With the gas attachment are you able to turn the flame down all the way or is it only a limited range between low to high flame? I bought both the karu and the gas attachment (on backorder) but want to be able to do a slow cook to get a crispier base. You think thats possible or is the "low" setting on the attachment still too hot?
 
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The difference between the low and high flame is pretty significant.

I heat the oven on the high setting to get the stone up to temperature then turn it down to low to launch the pizza. The bottom crust gets crispy for us.

Anxious to hear from you when you get your Karu. We've had ours for about 3 months and love it.
 
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So, I have the pellet only version. To be honest, it's tricky to get lit. You fill the base with pellets and some type of starter. I used fatwood and it smelled like pine and I was afraid it'd make the pizza taste funny (it didn't). Once you get it lit (again, wasn't that simple), you need to fill the hopper periodically and, if you add too many pellets at this time, you can suffocate the flame.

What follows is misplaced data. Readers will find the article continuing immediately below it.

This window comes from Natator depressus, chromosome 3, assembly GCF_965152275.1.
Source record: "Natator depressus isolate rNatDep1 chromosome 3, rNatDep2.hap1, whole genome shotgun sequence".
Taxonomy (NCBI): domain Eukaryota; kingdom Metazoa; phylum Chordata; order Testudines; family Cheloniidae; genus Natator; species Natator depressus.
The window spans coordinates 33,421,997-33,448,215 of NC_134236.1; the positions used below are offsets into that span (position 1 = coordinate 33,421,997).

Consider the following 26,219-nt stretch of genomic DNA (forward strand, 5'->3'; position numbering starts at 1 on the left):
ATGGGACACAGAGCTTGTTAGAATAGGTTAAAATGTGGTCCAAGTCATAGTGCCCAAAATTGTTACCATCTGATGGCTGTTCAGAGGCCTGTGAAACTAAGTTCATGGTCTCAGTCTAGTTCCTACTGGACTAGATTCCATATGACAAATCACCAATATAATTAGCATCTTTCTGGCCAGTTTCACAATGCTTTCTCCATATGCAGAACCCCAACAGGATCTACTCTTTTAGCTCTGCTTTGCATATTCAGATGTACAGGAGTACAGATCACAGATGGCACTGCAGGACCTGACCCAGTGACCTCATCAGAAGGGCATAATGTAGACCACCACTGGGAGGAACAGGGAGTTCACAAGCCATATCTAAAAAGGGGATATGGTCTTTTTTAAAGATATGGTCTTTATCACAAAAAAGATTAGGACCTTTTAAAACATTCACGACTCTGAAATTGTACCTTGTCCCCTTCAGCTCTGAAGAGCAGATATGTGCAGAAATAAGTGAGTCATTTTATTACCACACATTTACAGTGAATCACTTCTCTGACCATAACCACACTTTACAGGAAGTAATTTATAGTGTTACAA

Once it gets going, the digital thermometer skyrockets quickly. I don't know what difference propane would make in that regard, maybe someone can comment there. It would certainly be much easier to light though.
When you burn pellets you should always burn them for 10 -15 minutes way past temp you want to cook at , then bring it down. That takes fatwood ( which will be molten ash by then) and other residuals Out of play